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Over-used phrases and cliches in a CV can be a massive turn-off for potential employers when they’re perusing your professional profile. workingmums.co.uk looks at the type of wording which would make your CV stand out positively among dozens of other candidates – and what words to avoid using.
LinkedIn – the world’s largest professional network with more than 85 million members worldwide – has revealed the top 10 most commonly used words and phrases in professional profiles for members based in the UK (2018).
”Phrases like ‘extensive experience’ and ‘proven track record’ can appear empty to a potential employer and may do more harm than good when you include them in your profile or resume,” said Katie Ledger, communications consultant and author of And What Do You Do? 10 steps to creating a portfolio career .
”If you’re using any of these 10 terms, wipe them out. Instead, note that you have eight to 10 years experience or that you increased sales by 300%. Include meaningful phrases that apply specifically to highlights you’ve achieved in your career.
Remember, potential employers and collaborators care more about what you have actually done than what may appear on your business card.”
”Words such as go-getter are over-used words,” says Ledger, ”so the best way of putting yourself forward in a CV, particularly if you are a mum who is returning to work, is to describe what you have actually done.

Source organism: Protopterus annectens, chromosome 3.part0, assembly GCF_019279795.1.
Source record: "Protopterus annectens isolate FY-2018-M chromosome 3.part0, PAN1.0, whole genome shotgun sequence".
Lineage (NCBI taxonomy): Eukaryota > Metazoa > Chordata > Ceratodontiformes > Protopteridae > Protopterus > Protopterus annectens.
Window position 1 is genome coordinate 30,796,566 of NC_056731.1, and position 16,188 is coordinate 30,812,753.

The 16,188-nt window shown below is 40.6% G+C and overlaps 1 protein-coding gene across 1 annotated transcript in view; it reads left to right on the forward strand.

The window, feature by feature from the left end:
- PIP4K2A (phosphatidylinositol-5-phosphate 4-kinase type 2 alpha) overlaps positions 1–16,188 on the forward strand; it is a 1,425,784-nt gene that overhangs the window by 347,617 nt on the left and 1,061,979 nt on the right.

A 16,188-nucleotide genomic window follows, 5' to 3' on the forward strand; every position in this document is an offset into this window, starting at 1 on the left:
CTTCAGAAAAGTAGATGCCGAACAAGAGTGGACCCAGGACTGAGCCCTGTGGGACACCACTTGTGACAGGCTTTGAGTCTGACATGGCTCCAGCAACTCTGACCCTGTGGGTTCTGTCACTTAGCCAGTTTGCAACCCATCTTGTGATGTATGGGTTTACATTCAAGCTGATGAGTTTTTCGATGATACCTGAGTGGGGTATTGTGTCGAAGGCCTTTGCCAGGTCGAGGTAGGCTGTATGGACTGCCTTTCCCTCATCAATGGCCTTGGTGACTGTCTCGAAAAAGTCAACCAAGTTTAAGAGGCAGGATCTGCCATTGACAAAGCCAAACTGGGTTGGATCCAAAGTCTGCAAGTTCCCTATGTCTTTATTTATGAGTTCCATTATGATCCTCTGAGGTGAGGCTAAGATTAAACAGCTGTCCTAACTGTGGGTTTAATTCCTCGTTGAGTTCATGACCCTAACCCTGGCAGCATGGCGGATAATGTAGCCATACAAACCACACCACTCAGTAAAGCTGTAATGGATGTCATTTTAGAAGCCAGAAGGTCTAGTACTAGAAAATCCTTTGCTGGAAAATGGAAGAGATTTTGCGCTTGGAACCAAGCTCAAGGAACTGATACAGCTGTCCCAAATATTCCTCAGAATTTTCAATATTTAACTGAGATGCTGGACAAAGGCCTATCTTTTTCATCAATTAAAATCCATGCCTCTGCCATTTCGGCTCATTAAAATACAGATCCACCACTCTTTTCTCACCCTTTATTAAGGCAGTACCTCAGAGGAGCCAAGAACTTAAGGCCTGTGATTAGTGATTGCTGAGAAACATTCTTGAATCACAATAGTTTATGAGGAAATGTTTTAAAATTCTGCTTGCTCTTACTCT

If you had a job before, think about what you actually did and ask yourself ‘what skills did I use to do it?’. Think of your tangible practical skills.”
Don’t think you’re at a disadvantage if you’ve been out of the workforce for a number of years. You can still flag up any events or voluntary work you have done in your private life.
”It might not have been in the corporate arena, ” says Ledger, ”it could have been organising a village fete, a raffle, or an event of some sort, but you need to think of what skills you used and present them to a potential employer.”
”Employers are looking much more for attitude and flexibility,” says Ledger. ”They want flexibility not in terms of dates and times, but of the mind – an adaptive mind.”
Women tend to underplay their skills and talents, she warned. ”We don’t like to blow our own trumpets, but we need to outline our key skills and key strengths. A number of studies have shown how women have failed to go up the corporate ladder because they’re not good at showing what they have delivered and what they have created.”
But don’t just think about what the employer wants from you – consider what you want too. ”Ask yourself two questions,” advises Ledger. ”Find some examples work-wise and ask ‘When did I feel I was really in the flow?’ and ‘When did I feel at ease with what I was doing?’ That will tell you what you enjoy doing.”
You don’t have to necessarily take on a full-time role. You can tell a potential employer you are available for project work. Offer to go in to the office to work for a day or two, so they can get to know you.
”If you prove what you can do, and people like you they can create a job around you,” says Ledger. ”Or you can use this as part of your network for finding out where there is the possibility of more work – you never know what it’s going to lead to. Make yourself valuable.”
Don’t be a driller, be a filler. A filler is a person who can make a difference with new ideas and perspective who projects the right attitude. A driller is often somebody who has been in the same workplace for a long time and is incapable of seeing new possibilities and ideas.